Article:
Thurman says that when you and I are both listening to the sound of the genuine in ourselves,—this is a reciprocal thing; we have to both work on it—it becomes possible for you to go down in yourself, come up in me, and look at yourself through my eyes. Then, he writes,
The wall that separates and divides will disappear, and we will become one.
Another way to say this is Communion. Another way to say this is Baptism. Another way to say this is the Body of Christ.
In our baptismal covenant, which we reaffirm today, we vow to “seek and serve Christ in all persons” (Book of Common Prayer, p. 305). We vow to “respect the dignity of every human being” (BCP, p. 305). I think that means that we vow to raucously applaud someone who’s earnestly communicating their deepest feelings, even when they’re doing it out of key. We will respect that person’s dignity and celebrate it because in their face, we can see Jesus himself.
Unfortunately, though, these vows are more challenging than supporting an earnest teenager. I think it also means that we vow to look differently at someone who we imagine we couldn’t have anything in common with. When we see someone we think should be wearing a mask, we won’t shame them, aloud or in our hearts. We vow to honor that person’s dignity—that they are making the best choice they can with the resources they have— and we vow to listen for the sound of the genuine in them. Because we have faith that God is there.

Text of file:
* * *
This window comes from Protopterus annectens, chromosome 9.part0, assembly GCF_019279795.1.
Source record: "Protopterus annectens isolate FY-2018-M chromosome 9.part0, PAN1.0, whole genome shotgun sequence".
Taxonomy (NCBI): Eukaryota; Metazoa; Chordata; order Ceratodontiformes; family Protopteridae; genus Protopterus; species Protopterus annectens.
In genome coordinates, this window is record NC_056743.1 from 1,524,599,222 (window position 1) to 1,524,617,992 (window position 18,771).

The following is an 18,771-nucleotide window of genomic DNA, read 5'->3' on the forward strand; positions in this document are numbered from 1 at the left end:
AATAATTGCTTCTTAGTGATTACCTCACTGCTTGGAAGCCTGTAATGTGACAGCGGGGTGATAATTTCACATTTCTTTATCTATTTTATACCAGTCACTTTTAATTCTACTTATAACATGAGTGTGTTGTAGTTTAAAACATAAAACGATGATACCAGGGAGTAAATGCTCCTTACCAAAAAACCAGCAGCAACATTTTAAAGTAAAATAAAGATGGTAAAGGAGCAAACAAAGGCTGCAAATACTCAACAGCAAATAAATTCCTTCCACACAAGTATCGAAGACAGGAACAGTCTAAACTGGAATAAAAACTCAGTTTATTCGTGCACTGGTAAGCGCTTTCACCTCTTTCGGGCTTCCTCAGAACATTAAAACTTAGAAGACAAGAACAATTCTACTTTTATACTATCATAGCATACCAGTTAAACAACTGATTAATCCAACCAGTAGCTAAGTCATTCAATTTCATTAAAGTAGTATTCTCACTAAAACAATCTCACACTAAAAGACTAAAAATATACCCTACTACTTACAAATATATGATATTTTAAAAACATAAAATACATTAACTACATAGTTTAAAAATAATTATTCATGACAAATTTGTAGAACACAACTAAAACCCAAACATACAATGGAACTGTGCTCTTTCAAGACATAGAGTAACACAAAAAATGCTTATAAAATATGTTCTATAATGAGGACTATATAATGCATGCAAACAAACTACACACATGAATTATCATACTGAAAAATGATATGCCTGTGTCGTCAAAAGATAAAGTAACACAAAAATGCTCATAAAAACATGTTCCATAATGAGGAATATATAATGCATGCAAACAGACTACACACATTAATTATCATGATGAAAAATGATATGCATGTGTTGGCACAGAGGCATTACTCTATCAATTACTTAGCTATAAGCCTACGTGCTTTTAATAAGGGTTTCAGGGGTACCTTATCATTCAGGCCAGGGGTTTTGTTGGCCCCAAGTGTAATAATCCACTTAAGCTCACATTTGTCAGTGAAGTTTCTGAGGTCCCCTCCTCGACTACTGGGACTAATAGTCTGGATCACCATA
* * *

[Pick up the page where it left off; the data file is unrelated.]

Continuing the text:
The only way to seek Christ in all people—to serve God in all people—is to open our capacity to hear: first the sound of the genuine in ourselves and then the sound of the genuine in everyone else. If we miss either part of that, we’re losing part of ourselves.
As we renew our baptismal vows this morning, we promise to seek and serve Christ in all people. Maybe we can take a page from Howard Thurman’s book and vow to seek the sound of the genuine in ourselves and in each other.